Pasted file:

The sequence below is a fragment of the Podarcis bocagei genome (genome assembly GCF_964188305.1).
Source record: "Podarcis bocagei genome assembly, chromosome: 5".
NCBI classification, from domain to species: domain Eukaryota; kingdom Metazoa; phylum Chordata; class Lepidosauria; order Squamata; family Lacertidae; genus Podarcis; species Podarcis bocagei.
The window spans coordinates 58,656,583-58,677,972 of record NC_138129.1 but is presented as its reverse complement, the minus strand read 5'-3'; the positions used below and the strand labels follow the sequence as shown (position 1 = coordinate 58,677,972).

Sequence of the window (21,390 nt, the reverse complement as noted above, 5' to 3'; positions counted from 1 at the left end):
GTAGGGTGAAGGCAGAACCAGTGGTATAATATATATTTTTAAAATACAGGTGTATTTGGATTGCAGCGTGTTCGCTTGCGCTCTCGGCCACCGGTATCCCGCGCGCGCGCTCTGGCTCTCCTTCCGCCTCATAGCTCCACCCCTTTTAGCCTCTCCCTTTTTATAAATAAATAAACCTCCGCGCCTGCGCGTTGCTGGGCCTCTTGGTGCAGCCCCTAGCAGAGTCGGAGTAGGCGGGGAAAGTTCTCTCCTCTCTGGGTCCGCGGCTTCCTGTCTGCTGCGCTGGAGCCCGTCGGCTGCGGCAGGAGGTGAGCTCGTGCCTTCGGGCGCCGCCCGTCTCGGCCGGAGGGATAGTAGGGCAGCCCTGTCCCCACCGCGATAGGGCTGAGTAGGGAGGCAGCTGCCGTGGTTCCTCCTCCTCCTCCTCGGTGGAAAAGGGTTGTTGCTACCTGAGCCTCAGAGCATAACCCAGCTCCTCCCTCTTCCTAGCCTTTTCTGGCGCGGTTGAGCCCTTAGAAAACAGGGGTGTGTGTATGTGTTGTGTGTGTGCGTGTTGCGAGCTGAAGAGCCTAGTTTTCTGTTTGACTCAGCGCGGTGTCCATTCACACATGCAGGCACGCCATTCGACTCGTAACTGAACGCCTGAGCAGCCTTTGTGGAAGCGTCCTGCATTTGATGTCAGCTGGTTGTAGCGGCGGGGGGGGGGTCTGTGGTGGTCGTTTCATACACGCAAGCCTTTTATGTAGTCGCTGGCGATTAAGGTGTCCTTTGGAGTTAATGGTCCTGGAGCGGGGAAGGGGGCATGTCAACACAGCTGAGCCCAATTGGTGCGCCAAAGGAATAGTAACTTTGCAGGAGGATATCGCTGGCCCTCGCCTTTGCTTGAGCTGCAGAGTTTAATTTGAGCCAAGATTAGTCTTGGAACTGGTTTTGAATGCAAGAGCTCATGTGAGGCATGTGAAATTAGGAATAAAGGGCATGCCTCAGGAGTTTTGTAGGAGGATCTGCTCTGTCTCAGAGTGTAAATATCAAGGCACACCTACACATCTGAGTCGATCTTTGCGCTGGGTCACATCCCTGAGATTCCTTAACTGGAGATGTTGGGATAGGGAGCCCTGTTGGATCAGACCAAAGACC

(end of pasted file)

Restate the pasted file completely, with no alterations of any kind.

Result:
The sequence below is a fragment of the Podarcis bocagei genome (genome assembly GCF_964188305.1).
Source record: "Podarcis bocagei genome assembly, chromosome: 5".
NCBI classification, from domain to species: domain Eukaryota; kingdom Metazoa; phylum Chordata; class Lepidosauria; order Squamata; family Lacertidae; genus Podarcis; species Podarcis bocagei.
The window spans coordinates 58,656,583-58,677,972 of record NC_138129.1 but is presented as its reverse complement, the minus strand read 5'-3'; the positions used below and the strand labels follow the sequence as shown (position 1 = coordinate 58,677,972).

Sequence of the window (21,390 nt, the reverse complement as noted above, 5' to 3'; positions counted from 1 at the left end):
GTAGGGTGAAGGCAGAACCAGTGGTATAATATATATTTTTAAAATACAGGTGTATTTGGATTGCAGCGTGTTCGCTTGCGCTCTCGGCCACCGGTATCCCGCGCGCGCGCTCTGGCTCTCCTTCCGCCTCATAGCTCCACCCCTTTTAGCCTCTCCCTTTTTATAAATAAATAAACCTCCGCGCCTGCGCGTTGCTGGGCCTCTTGGTGCAGCCCCTAGCAGAGTCGGAGTAGGCGGGGAAAGTTCTCTCCTCTCTGGGTCCGCGGCTTCCTGTCTGCTGCGCTGGAGCCCGTCGGCTGCGGCAGGAGGTGAGCTCGTGCCTTCGGGCGCCGCCCGTCTCGGCCGGAGGGATAGTAGGGCAGCCCTGTCCCCACCGCGATAGGGCTGAGTAGGGAGGCAGCTGCCGTGGTTCCTCCTCCTCCTCCTCGGTGGAAAAGGGTTGTTGCTACCTGAGCCTCAGAGCATAACCCAGCTCCTCCCTCTTCCTAGCCTTTTCTGGCGCGGTTGAGCCCTTAGAAAACAGGGGTGTGTGTATGTGTTGTGTGTGTGCGTGTTGCGAGCTGAAGAGCCTAGTTTTCTGTTTGACTCAGCGCGGTGTCCATTCACACATGCAGGCACGCCATTCGACTCGTAACTGAACGCCTGAGCAGCCTTTGTGGAAGCGTCCTGCATTTGATGTCAGCTGGTTGTAGCGGCGGGGGGGGGGTCTGTGGTGGTCGTTTCATACACGCAAGCCTTTTATGTAGTCGCTGGCGATTAAGGTGTCCTTTGGAGTTAATGGTCCTGGAGCGGGGAAGGGGGCATGTCAACACAGCTGAGCCCAATTGGTGCGCCAAAGGAATAGTAACTTTGCAGGAGGATATCGCTGGCCCTCGCCTTTGCTTGAGCTGCAGAGTTTAATTTGAGCCAAGATTAGTCTTGGAACTGGTTTTGAATGCAAGAGCTCATGTGAGGCATGTGAAATTAGGAATAAAGGGCATGCCTCAGGAGTTTTGTAGGAGGATCTGCTCTGTCTCAGAGTGTAAATATCAAGGCACACCTACACATCTGAGTCGATCTTTGCGCTGGGTCACATCCCTGAGATTCCTTAACTGGAGATGTTGGGATAGGGAGCCCTGTTGGATCAGACCAAAGACC